The fact is, even though the Irish government doesn't have *official* diplomatic relations with the ROC, it does have unofficial relations with the ROC. The ROC is the political entity that the Irish government interacts with, even if the Irish government does not officially recognise it. If the Taiwanese residents want to have an Irish visa, that office in Taipei is where they go to get it. If Irish citizens need to have assistance while they are in Taiwan, that office is where they go to get the help. It is a de facto diplomatic mission. This practical piece of information is useful for people who read Wikipedia.

It is accurate for Wikipedia to list the office as a diplomatic mission while having a footnote saying something to the effect of "the Irish government does not have official relations with the ROC". It is important to note that the Irish government's official POV is not the only POV. We as editors need to balances all POVs.--pyl (talk) 15:27, 22 November 2008 (UTC)

Recognition and diplomatic relations are not the same thing. To use an unrelated example, the United States recognizes the authority of the Castro-led government over Cuba, but does not have diplomatic relations with it. Are we supposed to remove all quasi-official representative offices? Inclusion is by no means inaccurate. In the case of Taiwan, it is common for governments to deny that their "trade offices" have any governmental status and yet staff these very same offices with diplomats. Hence, they are de facto diplomatic missions. Citizens of Ireland who show up at the PRC embassy applying for a visa to go to Taiwan are without exception turned away. Representation does not necessarily require diplomatic relations.--Jiang (talk) 16:22, 22 November 2008 (UTC)

  • I agree that diplomatic missions of the ROC need to be listed in this article and similar articles. WhisperToMe (talk) 16:33, 22 November 2008 (UTC)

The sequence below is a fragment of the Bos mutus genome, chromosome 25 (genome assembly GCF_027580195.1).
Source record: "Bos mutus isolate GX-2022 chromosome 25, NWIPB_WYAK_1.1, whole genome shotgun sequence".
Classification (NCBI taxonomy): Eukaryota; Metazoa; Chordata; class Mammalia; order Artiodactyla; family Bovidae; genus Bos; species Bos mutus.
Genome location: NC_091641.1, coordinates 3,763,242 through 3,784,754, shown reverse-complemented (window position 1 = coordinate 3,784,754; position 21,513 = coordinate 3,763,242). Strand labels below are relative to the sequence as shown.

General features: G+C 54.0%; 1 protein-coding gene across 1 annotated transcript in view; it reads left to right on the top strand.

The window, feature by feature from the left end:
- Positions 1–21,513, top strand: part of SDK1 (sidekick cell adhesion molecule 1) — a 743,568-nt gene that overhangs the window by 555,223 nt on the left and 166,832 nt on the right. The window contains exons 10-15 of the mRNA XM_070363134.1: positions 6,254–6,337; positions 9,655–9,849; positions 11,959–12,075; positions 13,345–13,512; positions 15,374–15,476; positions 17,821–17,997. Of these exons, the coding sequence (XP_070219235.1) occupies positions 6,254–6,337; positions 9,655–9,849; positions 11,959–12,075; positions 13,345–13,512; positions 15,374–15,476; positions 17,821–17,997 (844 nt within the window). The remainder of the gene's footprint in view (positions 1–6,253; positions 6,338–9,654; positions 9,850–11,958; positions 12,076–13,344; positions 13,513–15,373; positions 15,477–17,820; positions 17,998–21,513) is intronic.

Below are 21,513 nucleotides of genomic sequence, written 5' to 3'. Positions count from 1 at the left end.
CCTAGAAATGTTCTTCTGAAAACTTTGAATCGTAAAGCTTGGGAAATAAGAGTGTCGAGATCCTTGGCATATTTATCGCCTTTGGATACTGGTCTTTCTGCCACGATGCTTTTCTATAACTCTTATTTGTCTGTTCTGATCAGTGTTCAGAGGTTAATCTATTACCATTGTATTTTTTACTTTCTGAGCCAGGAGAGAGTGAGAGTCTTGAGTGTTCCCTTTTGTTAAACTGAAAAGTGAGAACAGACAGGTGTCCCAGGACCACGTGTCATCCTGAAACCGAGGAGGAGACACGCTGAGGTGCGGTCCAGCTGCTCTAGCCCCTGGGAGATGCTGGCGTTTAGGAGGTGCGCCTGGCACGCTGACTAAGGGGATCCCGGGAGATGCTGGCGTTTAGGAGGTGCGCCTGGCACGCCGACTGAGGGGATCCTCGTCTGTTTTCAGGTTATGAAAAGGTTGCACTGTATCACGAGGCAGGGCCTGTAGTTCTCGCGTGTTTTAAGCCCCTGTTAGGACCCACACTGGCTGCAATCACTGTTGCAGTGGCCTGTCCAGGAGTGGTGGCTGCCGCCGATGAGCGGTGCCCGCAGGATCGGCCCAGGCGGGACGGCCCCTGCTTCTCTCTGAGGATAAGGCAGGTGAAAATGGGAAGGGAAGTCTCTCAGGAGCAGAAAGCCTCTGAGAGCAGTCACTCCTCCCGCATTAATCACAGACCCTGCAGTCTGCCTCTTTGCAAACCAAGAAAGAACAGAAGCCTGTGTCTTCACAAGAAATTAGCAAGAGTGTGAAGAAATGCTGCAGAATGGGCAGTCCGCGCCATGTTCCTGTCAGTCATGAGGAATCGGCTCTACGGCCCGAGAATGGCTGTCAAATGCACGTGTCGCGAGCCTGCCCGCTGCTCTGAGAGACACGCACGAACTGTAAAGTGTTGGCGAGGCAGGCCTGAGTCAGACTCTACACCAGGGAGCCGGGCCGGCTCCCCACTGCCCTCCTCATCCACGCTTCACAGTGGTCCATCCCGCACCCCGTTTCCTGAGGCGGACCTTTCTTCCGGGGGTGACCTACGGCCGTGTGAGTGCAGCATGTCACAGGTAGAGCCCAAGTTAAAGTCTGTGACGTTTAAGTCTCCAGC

• Response: Ireland, as most of countries does not recognize Taiwan, but as Pyl already stated, you still have to contact those unofficial offices for getting a visa. This i what I just did several times. And those are the places where Taiwanese go, when they need any governmental documents. 快樂龍 16:34, 22 November 2008 (UTC)

I agree that we should state that Ireland, and for that matter all countries, that have a representative office abroad or have one within should be recognized and included within the articles. Though Ireland and Taiwan may not have formal diplomatic relations, there is however informal ones that exist, and Taiwan does have a representative office in Dublin, and Ireland has one as well in Taipei. As previous members have mentioned above, when Irish citizens wish to visit Taiwan, they must seek their visa at the Taipei Representative Office in Ireland, and vis a versa. Aquintero (talk) 15:21, 22 November 2008 (UTC)

RESPONSE: I have quoted the Irish Government stating that Ireland:

  • quote "recognises the Government of the PRC as the sole legitimate government of China";
  • quote "does not maintain diplomatic relations with Taiwan";
  • quote "[there is] no inter-Governmental contact between the two sides [Ireland and the Taiwan Authorities]"; and
  • quote "[considers that] Taiwan’s official status is that of a Province of China".

None of the participants dispute the authenticity of these quotes but insists that the Article should: